I put my hand on Dad’s arm and get close to his face and I think, God, he looks old. He looks like Grandad.
His skin is too thin. Not papery — not that frail— but like the corners of a paperback that have been crumpled up and smoothed out one time too many. Each crease seems to be etched deeper than it was just twenty minutes ago. When the blood was still going round.
Maybe nothing has changed at all. I mean, when did I last look at his face like this? Taking in every freckle and every clogged pore as if they’re the brushstrokes of a painting I hope never to forget. Perhaps not ever.
Yes, he looks exactly like Grandad. The resemblance was always there, of course it was, but right now he’s the spit of him. A bit less grey, maybe. A bit more heavy set. But I could be going on false memory, patchy after all these years. It’s a decade since I last saw Grandad in anything but photographs.
I remember the day Dad came home in the dark with an armful of treats — bottle of whiskey for him and Mum, tubes of Smarties for my brother and I. He handed out the goodies right after telling us of Grandad’s Great Big Heart Attack. Not treats, then. Consolation prizes. They were Smarties to drown sorrows with. We tucked right in.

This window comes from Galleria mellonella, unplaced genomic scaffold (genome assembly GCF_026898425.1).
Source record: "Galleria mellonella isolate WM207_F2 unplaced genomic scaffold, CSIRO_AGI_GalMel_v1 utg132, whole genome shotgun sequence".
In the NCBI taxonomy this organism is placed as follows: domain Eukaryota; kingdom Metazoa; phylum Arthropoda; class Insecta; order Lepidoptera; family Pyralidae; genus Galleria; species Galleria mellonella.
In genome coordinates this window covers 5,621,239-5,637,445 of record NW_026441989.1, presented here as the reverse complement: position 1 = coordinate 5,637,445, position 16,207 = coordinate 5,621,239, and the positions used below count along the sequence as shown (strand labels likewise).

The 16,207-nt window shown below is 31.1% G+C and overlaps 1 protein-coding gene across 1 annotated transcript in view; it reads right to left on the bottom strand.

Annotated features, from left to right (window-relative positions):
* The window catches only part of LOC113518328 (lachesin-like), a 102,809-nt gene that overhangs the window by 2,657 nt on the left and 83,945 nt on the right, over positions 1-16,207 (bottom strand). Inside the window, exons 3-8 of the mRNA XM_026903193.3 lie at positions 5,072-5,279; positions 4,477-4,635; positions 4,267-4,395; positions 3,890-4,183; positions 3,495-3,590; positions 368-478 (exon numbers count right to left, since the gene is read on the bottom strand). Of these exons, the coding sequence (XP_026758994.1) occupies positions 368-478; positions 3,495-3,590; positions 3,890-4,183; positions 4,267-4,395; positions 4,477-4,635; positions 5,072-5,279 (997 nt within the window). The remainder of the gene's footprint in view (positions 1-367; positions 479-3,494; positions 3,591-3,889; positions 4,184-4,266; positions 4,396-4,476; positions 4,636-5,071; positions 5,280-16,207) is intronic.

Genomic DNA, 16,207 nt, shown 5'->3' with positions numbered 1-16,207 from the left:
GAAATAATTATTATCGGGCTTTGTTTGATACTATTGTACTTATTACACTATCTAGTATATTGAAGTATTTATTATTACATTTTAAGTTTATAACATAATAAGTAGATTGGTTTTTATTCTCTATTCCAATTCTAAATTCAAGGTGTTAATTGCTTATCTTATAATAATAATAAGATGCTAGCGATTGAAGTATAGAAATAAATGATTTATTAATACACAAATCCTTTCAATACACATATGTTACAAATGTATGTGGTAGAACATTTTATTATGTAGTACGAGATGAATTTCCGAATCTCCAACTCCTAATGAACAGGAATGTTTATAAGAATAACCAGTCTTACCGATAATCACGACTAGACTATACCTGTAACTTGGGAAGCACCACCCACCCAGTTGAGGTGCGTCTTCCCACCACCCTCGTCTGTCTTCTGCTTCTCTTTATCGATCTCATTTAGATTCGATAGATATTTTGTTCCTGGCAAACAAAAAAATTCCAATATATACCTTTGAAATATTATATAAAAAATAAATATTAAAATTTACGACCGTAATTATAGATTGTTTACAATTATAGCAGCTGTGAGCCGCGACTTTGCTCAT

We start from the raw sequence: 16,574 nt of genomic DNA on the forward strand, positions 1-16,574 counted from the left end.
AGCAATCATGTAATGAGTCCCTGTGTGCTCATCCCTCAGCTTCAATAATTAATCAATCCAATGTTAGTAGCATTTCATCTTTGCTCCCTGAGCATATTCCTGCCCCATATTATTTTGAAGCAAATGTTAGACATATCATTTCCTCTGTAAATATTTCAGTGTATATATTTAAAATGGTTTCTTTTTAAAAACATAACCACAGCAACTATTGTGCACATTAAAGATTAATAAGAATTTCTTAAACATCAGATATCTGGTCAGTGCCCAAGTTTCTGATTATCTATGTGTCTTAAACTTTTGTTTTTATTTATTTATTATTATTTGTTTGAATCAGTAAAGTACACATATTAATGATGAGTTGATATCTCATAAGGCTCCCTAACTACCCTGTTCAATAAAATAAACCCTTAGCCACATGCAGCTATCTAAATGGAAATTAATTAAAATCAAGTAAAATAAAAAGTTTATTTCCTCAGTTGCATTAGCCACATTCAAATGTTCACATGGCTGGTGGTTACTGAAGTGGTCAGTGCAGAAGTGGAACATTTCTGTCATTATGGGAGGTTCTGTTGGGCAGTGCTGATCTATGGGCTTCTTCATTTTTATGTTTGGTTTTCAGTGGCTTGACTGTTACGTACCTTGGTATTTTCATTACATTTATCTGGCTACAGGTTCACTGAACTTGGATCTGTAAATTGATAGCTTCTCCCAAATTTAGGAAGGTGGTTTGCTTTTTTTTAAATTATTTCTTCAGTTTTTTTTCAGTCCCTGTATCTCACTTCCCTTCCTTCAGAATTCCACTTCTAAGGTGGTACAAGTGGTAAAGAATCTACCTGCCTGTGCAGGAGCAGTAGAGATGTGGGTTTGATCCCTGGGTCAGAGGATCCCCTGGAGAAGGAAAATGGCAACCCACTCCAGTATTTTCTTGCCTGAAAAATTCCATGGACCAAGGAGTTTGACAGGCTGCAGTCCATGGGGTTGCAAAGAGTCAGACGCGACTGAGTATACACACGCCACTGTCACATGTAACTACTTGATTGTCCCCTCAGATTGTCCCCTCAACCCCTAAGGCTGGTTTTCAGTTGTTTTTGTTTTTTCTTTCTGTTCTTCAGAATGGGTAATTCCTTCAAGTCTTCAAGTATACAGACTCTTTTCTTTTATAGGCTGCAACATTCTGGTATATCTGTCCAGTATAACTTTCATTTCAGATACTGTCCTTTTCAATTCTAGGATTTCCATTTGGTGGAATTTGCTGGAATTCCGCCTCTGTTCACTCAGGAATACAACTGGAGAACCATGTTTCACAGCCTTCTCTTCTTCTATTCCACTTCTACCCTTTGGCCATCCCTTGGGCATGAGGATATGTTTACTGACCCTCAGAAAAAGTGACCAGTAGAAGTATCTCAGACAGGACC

I cried, not just because Grandad was gone, but because it was rare to see a man like Dad look that crushed and worn out. I felt sorry for him. He’d just lost his daddy.
And I look at Dad now and feel sorry for him all over again, even more so, because I really understand it. I know now how it is to have your dad there every day of your whole life until, in a moment that both goes by in a flash and lasts forever, he’s not anymore. To see all the crumples in his skin after the blood stops going round and think… God, he looks old. When did that happen?
I can’t decide if I want whiskey or Smarties. I think both.